The IDFG is unhappy that more wolves weren’t killed, maybe this is an indication that there aren’t as many as they think there are in this area. If it’s not good elk habitat then it’s not good wolf habitat either and the numbers just don’t add up. It takes a lot of elk to feed the number of wolves that the IDFG claims are there yet they say that there are just a few elk in the Lolo. Even if the IDFG does kill as many wolves as they are hoping to do it doesn’t change the underlying fact that the habitat cannot support as many elk as it once did.

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IDFG releases Video Summarizing Wolf Hunt

Cal Groen Claims that the balance in the Lolo “is completely out of whack”

People have been discussing this on another thread but I thought it deserved its own.

Some of the same old arguments on why even more wolves need to be killed next year are being made and how IDFG will allow even greater killing of wolves in the Lolo.

One notable comment made by Cal Groen is that the balance in the Lolo Zone “is completely out of whack”.

As JB points out:

The idea of “balance” is an ecological myth; it is disconcerting to see F&G agencies perpetuate this myth. Again, ecosystems are dynamic. To imply that populations are “out of whack” when they are changing suggests that there exists some ideal equilibrium between predator and prey. This simply is not true. Populations fluctuate and that fluctuation is natural. The real reason IDF&G wants to manipulate wolves is so that they can maximize elk hunting opportunities in these zones.

The following graphs show the trends in overall elk numbers in the Lolo Zone and are different from those presented here previously which showed harvest numbers. Harvest numbers are not a good representation of what is happening to the elk population because they are influenced by management decisions.

Elk numbers in Lolo Unit 12

Elk number in Lolo Unit 10

It is apparent from the graphs that something has been going on here for many years previous to wolves showing up. The video even explains that there has been changes in the habitat here but then goes on to implicate wolves as the reason that elk remain depressed. But WHY are wolves able to keep elk populations depressed here as opposed to other areas with wolves? The video doesn’t address this. Could it be the same reason that caused the decline in the elk population in the first place. Is it not possible that the habitat here just makes elk more vulnerable to wolf predation?

Another comment made is that the hunt is responsible for halting the 20% increases in population seen in previous years. Part of that may be true, the part about stopping the growth in the population but the rate of growth has been in steady decline for a number of years as the habitat filled with wolves and the 20% rate hasn’t been seen for several years. This same phenomenon has been seen in Yellowstone but to a greater degree. Wolves don’t “overpopulate” in the sense that a rabbit might. They may overshoot their resource but like in Yellowstone, their reproductive rate or success may be impacted by nutrition or outright killing by other wolves. Disease and parasites like parvo virus, distemper, and mange also played a role in Yellowstone.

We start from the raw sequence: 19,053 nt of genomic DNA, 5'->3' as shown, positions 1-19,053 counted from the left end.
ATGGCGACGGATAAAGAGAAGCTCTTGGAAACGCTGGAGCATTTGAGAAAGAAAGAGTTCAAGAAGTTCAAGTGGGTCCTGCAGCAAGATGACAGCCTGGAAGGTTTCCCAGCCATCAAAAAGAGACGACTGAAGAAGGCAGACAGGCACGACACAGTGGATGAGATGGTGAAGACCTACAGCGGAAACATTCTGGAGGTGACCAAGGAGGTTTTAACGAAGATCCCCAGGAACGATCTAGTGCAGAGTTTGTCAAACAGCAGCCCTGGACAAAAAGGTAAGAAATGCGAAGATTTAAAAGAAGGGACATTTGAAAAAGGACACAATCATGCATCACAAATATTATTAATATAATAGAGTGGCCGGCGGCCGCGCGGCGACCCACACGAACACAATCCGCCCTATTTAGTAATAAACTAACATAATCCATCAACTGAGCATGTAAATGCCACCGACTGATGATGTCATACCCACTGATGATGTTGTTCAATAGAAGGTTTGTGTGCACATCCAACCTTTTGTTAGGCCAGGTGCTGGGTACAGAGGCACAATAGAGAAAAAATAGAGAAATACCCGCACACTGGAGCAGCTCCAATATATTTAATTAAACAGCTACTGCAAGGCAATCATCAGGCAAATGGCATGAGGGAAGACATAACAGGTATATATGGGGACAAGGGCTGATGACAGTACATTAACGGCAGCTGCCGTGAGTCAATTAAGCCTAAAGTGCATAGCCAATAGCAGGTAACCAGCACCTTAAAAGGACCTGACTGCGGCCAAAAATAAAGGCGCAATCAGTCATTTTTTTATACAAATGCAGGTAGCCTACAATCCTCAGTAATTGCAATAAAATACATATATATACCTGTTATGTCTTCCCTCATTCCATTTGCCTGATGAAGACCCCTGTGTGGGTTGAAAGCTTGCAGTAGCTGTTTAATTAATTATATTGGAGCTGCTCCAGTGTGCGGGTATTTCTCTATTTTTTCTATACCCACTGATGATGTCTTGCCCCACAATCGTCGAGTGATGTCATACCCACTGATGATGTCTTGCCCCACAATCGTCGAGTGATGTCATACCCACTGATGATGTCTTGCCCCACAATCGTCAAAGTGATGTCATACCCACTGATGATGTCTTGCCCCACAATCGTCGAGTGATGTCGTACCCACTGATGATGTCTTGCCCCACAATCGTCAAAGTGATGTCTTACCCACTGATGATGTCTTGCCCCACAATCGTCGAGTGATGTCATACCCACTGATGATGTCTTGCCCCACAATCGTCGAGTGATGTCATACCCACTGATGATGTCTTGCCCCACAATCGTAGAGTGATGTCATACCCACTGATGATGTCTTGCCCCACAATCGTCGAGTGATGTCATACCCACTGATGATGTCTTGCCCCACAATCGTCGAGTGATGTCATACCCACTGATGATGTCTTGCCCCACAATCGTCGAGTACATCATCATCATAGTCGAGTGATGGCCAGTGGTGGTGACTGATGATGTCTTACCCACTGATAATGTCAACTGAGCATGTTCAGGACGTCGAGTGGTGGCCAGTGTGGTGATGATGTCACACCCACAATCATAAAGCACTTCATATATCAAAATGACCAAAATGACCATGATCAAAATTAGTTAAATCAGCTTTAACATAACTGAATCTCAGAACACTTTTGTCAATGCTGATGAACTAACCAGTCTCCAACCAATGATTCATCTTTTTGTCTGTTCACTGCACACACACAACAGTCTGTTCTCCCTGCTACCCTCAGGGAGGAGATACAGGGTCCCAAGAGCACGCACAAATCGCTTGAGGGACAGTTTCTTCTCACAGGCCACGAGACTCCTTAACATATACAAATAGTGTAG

Idaho wolf population growth rate

Idaho wolf population growth rate

Year Wolves Percent Growth
1994 3
1995 14 367%
1996 42 200%
1997 71 69%
1998 114 61%
1999 156 37%
2000 196 26%
2001 261 33%
2002 289 11%
2003 362 25%
2004 418 15%
2005 518 24%
2006 673 30%
2007 764 14%
2008 856 12%
2009 843 -2%

Idaho wolf hunt finally ends

Were more or fewer wolves killed than expected?

People will ask that question, but it’s hard to answer because there were so many different predictions. I said “it depends.”

Here are some stories.

Idaho wolf hunt draws to a close. By Roger Phillips. Idaho Statesman.
First wolf-hunting season a success, official says. Betsy Z. Russell. The Spokesman-Review
new- Wolf hunt ends; state quota not met. Changes likely if second hunt allowed.
By Nate Poppino. Times-News writer

185> 187 188 wolves were killed in the hunt that lasted as long 7 months in some places. The statewide quota was 220 wolves. So the quota wasn’t reached, but the various hunt zones all had sub-quotas and many of these were filled and some filled relatively quickly. All told, 5 of the 12 hunt zones did not meet their quota.

Here is the official Idaho wolf hunt page after season’s close